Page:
A few minutes later he arrived at Manger Square in his open car, cheerfully waving at the crowds before stopping in front of the beautiful altar that was set up specifically for the occasion. The backdrop featured a large mural depicting the Christ Child in the manger, surrounded by several saints and the previous popes who have come to Bethlehem: Paul VI, John Paul II and Benedict XVI. Manger Square itself was filled with more than 10,000 people from all over the West Bank, Jerusalem, Gaza and the Galilee. The liturgy of the “Christmas Mass,” which emphasizes the needs of children, was memorable and the atmosphere was uplifting. As the Mass was ending, the midday Muslim prayers started from the mosque at Manger Square, reminding us of the diversity of our Holy Land. The sounds coming from the choir and the call of prayer from the mosque blended together in a display of the interfaith spirit we all wish to see strengthened.

Pope Francis celebrates Mass at Manger Square in Bethlehem, West Bank, 25 May.
(photo: CNS/Paul Haring)


Once the papal Mass ended, we headed to a special luncheon. Joseph Hazboun, who works in our Jerusalem office, and his family were among the five families to share a meal with Pope Francis and personally tell him about the challenges facing Palestinian Christians. As for me, I had lunch with President Abbas along with his top leadership and several other guests, including the Maronite patriarch of Antioch, Cardinal Peter Bishara; Coptic Catholic Patriarch Ibrahim; Syriac Catholic Patriarch Ignatius; the Greek Orthodox patriarch of Jerusalem, Theophilos III; and the emeritus Latin patriarch of Jerusalem, Archbishop Michel Sabbah.

Once lunch was over, I rushed back to Jerusalem to make it to the next event, the ecumenical meeting at the Church of the Holy Sepulchre between Pope Francis and the Ecumenical Patriarch, Bartholomew. We had to congregate at 4:30 pm to make our way through the stringent Israeli security measures. Once inside the church, we were seated around Christ’s tomb in two main sections reserved for Catholics and Orthodox.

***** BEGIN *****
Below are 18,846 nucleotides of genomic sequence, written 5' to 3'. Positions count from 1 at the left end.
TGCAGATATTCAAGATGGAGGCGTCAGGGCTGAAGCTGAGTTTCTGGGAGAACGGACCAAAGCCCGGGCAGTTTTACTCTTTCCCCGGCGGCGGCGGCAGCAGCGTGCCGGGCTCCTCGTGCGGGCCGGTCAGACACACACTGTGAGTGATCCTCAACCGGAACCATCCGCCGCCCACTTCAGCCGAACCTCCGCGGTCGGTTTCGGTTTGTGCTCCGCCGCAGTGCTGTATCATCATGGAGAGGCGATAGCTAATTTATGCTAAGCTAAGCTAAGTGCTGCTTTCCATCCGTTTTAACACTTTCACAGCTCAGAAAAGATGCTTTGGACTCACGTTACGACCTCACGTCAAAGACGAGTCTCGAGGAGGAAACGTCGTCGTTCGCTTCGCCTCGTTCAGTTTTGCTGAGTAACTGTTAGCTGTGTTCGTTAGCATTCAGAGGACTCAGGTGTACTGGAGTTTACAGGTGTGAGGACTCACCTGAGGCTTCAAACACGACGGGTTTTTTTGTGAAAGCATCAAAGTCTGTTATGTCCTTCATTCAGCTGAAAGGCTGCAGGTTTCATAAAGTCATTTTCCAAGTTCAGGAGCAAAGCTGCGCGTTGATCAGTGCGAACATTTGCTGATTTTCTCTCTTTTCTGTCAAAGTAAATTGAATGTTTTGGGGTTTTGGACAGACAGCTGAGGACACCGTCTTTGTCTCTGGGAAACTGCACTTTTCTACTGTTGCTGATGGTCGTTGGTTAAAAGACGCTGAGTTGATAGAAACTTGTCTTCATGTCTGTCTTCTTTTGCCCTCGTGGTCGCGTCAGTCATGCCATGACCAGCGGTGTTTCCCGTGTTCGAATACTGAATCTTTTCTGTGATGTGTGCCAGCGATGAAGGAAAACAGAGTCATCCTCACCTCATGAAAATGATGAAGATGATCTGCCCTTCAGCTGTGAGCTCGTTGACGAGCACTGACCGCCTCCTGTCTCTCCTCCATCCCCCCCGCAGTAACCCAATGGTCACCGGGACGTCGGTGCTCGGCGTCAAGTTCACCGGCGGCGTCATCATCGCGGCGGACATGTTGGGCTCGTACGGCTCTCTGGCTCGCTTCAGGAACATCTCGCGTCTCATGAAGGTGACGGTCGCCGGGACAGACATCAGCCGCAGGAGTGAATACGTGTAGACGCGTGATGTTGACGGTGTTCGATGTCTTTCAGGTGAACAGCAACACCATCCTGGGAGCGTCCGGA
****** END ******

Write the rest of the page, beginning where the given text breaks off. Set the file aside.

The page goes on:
One could immediately feel the historic gravity of the event with so many cardinals, patriarchs, bishops, priests and many members of religious congregations. The speeches were uplifting and articulate; the call to Christian unity was sincere. A half century has passed since the historic gathering on the Mount of Olives between Pope Paul VI and Ecumenical Patriarch Athenagoras in 1964, and we have advanced tremendously when it comes to Christian unity. But we are still far from it. My hope is that this historic visit will be the inspiration for the local church leaders to work for this unity on the ground, day in and day out.

Pope Francis and Ecumenical Patriarch Bartholomew of Constantinople embrace during an ecumenical celebration in the Church of the Holy Sepulcher in Jerusalem on 25 May.
(photo: CNS/Paul Haring)


As I was leaving the Church of the Holy Sepulchre, I was stuck at the same checkpoint in the Old City along with our guest from Lebanon, Cardinal Patriarch Peter Bishara. We were permitted up the ancient steps that lead toward the Christian Quarter road. There again, security had blocked the quarter and we were directed through the long way back through the Christian Quarter up through the Greek Orthodox Patriarchate road to Jaffa Gate, where he was residing at the Maronite complex. We strolled together for and I had the opportunity to talk with him about the Christian Quarter, the Old City, the daily hardships of life under occupation, the travel restrictions and access to our churches during Holy Week, and the general situation of Palestinian Christians. He was a compassionate listener whose heart is with the weak and marginalized as well. He is facing much criticism for visiting Jerusalem while it is under occupation. I encouraged him during this walk and he encouraged me. We both promised to pray for each other.

This was a day I shall never forget. I will be proud to tell my grandchildren that I was there to witness it all!